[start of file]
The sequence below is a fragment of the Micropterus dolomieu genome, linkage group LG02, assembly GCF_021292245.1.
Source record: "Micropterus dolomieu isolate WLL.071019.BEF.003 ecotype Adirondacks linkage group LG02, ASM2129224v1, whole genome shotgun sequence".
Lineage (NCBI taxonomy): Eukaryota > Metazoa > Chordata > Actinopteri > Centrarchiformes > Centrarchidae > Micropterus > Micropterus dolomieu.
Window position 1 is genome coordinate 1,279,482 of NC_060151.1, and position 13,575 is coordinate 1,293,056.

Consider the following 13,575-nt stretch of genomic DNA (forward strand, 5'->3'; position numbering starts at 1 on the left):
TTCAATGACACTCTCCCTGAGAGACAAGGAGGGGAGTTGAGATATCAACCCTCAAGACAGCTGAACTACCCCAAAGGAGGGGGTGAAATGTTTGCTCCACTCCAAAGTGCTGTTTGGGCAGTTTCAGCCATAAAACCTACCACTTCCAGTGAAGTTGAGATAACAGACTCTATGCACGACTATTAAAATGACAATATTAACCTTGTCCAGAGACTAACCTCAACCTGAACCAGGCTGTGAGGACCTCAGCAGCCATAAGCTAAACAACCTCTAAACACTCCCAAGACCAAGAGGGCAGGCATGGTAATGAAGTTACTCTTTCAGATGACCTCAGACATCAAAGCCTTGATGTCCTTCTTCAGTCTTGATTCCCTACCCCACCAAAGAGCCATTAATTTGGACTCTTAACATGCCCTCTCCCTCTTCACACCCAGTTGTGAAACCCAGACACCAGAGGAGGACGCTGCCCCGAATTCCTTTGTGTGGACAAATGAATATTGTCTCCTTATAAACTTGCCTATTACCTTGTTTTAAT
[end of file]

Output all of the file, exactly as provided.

The sequence below is a fragment of the Micropterus dolomieu genome, linkage group LG02, assembly GCF_021292245.1.
Source record: "Micropterus dolomieu isolate WLL.071019.BEF.003 ecotype Adirondacks linkage group LG02, ASM2129224v1, whole genome shotgun sequence".
Lineage (NCBI taxonomy): Eukaryota > Metazoa > Chordata > Actinopteri > Centrarchiformes > Centrarchidae > Micropterus > Micropterus dolomieu.
Window position 1 is genome coordinate 1,279,482 of NC_060151.1, and position 13,575 is coordinate 1,293,056.

Consider the following 13,575-nt stretch of genomic DNA (forward strand, 5'->3'; position numbering starts at 1 on the left):
TTCAATGACACTCTCCCTGAGAGACAAGGAGGGGAGTTGAGATATCAACCCTCAAGACAGCTGAACTACCCCAAAGGAGGGGGTGAAATGTTTGCTCCACTCCAAAGTGCTGTTTGGGCAGTTTCAGCCATAAAACCTACCACTTCCAGTGAAGTTGAGATAACAGACTCTATGCACGACTATTAAAATGACAATATTAACCTTGTCCAGAGACTAACCTCAACCTGAACCAGGCTGTGAGGACCTCAGCAGCCATAAGCTAAACAACCTCTAAACACTCCCAAGACCAAGAGGGCAGGCATGGTAATGAAGTTACTCTTTCAGATGACCTCAGACATCAAAGCCTTGATGTCCTTCTTCAGTCTTGATTCCCTACCCCACCAAAGAGCCATTAATTTGGACTCTTAACATGCCCTCTCCCTCTTCACACCCAGTTGTGAAACCCAGACACCAGAGGAGGACGCTGCCCCGAATTCCTTTGTGTGGACAAATGAATATTGTCTCCTTATAAACTTGCCTATTACCTTGTTTTAAT